I have asked for money for this cause in the past (Boston Marathon 2016) and have been the recipient of an outpouring of love and support over the last few years.  I’ve worked diligently to help my children with TSC gain the medical and psychological stability to each be able to overcome some incredible challenges to their physical and mental health and stand strong enough to start to make the journey to some level of independence.

I am grateful and pleased to report that they are all doing well! We have challenges every day in relation to some TSC related issue or some other life-related issue, but don’t we all have some kind of monumental challenge daily? I am often so inspired by others when I get the time to make a connection and hear that while not the same challenges, so many of us have overcome significant roadblocks to be able to thrive and contribute to their own realities, daily.

I am asking for your help. If you can support our fundraiser at this time, it would be wonderful. If you cannot, or already have, thank you and keep on praying for us. I would say faith has been an instrumental part of this journey for our family. The love from the local community, from behind the scenes, including social services, physicians/specialists, the Wachusett Regional School District, friends from past and present and of course, family and my soulmate. We couldn’t do any of this without you and let our cause be your cause as it is one that if a cure is found, has the potential to impact the outcomes for many other diseases and could truly bring much health and healing to many!  Thank you isn’t enough, so stay tuned.  I have a plan!

Click here: Health

 #mentalhealth #IAMTSC #TAND #Autism #Epilepsy #specialneedsparenting


Posted in #IAMTSC, addiction, autism spectrum disorder, epilepsy, marathon training, medical conditions, parenting, special needs, tuberous sclerosis complex | Tagged , , , , , , , , | 1 Comment

#worldTSCconference 2018 and the Power of TSC Moms

FB_IMG_1532882506319I had a bit of a re-entry crash on Sunday when I got home to Rutland MA. I had attended my first ever World TSC Conference in Dallas TX for the past 4 days with my mother. If you don’t know about TSC, click here.  From what I learned, we are on the cutting edge of not only better diagnosis, treatments, and management of the disease but also finding a cure. The conference was ineffable, and I am forever moved and changed as a human being for having attended.  I echo the sentiments of so many in these TSC related forums in their awe, respect, and inspiration for the TS Alliance and the incredible momentous effort involved behind the scenes making it look smooth as butter.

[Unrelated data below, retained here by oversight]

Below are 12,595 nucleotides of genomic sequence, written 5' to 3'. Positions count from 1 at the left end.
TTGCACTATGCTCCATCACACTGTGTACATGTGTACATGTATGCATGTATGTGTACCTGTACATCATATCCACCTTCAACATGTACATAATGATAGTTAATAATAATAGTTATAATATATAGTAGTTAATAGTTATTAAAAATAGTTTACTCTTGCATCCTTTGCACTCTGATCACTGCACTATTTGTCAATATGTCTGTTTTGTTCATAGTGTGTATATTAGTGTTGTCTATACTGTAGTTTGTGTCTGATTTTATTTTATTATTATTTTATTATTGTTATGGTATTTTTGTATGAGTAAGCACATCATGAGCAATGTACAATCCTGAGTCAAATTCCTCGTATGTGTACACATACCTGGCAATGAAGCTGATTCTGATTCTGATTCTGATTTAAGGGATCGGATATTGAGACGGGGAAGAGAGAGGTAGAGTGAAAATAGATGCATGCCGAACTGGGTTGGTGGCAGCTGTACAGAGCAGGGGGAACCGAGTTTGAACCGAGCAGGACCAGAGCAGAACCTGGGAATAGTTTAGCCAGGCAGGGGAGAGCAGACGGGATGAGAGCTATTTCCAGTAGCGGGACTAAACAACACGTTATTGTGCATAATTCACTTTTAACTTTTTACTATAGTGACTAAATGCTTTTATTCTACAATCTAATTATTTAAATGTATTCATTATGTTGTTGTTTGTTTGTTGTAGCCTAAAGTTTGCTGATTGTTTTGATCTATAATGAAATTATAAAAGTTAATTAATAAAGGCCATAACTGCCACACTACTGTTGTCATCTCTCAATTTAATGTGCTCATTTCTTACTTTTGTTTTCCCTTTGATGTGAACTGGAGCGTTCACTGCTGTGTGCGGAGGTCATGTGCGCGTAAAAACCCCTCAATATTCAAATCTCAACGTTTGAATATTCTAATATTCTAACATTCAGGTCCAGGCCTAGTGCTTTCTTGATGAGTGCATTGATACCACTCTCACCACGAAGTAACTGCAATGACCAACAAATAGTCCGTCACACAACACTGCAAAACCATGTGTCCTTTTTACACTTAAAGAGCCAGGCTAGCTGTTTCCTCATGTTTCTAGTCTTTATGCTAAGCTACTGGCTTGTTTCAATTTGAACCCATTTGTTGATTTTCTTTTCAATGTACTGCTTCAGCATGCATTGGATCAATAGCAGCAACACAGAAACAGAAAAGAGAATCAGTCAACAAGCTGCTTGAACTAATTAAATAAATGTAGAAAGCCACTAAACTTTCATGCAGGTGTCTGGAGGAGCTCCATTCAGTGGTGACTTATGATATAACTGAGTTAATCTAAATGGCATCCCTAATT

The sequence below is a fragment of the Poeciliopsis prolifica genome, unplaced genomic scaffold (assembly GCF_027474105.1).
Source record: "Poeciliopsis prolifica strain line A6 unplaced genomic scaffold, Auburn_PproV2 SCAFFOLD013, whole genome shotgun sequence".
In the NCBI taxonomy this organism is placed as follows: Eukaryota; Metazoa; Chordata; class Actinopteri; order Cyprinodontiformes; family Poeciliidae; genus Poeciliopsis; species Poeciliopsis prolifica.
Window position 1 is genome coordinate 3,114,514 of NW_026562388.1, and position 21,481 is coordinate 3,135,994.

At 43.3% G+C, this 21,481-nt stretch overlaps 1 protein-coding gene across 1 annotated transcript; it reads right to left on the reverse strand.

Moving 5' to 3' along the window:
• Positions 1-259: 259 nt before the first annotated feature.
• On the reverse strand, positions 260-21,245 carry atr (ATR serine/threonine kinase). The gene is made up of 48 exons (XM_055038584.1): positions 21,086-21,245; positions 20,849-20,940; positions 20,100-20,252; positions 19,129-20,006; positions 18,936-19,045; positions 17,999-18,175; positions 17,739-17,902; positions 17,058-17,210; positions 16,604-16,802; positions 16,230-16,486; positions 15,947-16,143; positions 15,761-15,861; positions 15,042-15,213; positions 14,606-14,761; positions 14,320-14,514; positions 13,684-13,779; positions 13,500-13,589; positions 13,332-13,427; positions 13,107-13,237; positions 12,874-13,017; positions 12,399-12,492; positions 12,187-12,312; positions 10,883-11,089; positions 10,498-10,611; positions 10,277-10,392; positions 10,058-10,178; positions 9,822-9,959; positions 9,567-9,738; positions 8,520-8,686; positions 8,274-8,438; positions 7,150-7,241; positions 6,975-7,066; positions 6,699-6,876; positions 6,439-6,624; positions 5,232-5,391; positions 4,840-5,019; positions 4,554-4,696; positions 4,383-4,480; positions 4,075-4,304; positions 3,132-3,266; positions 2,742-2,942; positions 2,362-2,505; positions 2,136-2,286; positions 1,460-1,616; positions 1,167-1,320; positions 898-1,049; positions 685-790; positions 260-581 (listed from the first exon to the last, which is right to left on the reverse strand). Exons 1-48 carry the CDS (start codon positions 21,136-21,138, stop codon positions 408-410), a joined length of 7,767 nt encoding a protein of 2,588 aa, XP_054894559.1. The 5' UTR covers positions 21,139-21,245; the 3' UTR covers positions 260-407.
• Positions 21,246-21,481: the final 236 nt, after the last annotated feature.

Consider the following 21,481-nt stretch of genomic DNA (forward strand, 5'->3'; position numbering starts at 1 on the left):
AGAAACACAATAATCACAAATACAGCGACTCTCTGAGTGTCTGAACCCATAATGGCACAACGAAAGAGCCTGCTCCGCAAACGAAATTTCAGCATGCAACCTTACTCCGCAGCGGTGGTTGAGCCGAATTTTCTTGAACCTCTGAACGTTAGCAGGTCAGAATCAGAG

I had made plans to come to the conference and applied and received a scholarship but had put it out of my mind. So much else had been going on in our lives that I absolutely couldn’t even think about the World TSC Conference way far away at the end of July.  Well, it came round and was almost time to go and suddenly, I didn’t want to.  I’ve been a TSC Mom for 22 years, and have 3 with TSC and I didn’t want to go. “I’m a freak”, I thought, among other fear-related ideas.   I dug in. I had decided in my obstinate, resistant way of thinking, that I had had enough of TSC, didn’t want to talk about it, think about it or hear about it any more for as long as I lived beyond what was necessary, and I was going to get a job and work and deal with the kids and their issues as needed, but really focus on my here and now.  

The weight of TSC has been monumental in our lifetimes, as I’ve shared repeatedly, and was more keenly aware than ever, the significance and difficulty of with what we’ve been dealing when my oldest with TSC, MaryEllen,  moved out in April to a shared living situation.  One kid leaves and the filing cabinet that represents their TSC journey partially goes with them. Suddenly a light comes on as to why it’s been such a struggle.  Anyway, I knew deep down, I had to go. So, with much encouragement from friends and family, I got on the plane with my mother and jetted off to the Big D.

Shortly after entering the breathtaking hotel, and seamlessly checking in despite having to update and change things related to my reservation down to the last minute (thanks Christen Bell), I sat down in our room and related to my mother that I wanted to go home. It once again felt like it was too much.  I was freaking. My mom left me to my doldrums and I knew I had to switch the narrative and go join these people and engage. Every part of me was resisting. While I may appear to have it all together, successful runner, TSC volunteer, my children with TSC doing pretty well, behind the scenes there has been great personal cost and it hasn’t ever been easy.  

Meeting people on FB and then meeting them in real life are entirely two different things. I came smack up against this in the hotel upon first arriving when I saw many many people I recognized from FB, knowing many of their personal stories, and they knew mine.  I wanted to hug them and at the same time also, run and hide, which, as I mentioned, I did for a bit.  It was too much at first.  Periodically, throughout the conference, when things became too much. I took breathers and went to the room to chill, cry, reorganize my emotional state, and venture out again.  It felt at times like I was reliving the diagnosis and manifestations of all three of my children with TSC as I sat through seminars and while it was a necessary process in order to properly engage, it was a bit rough on my ragged heart.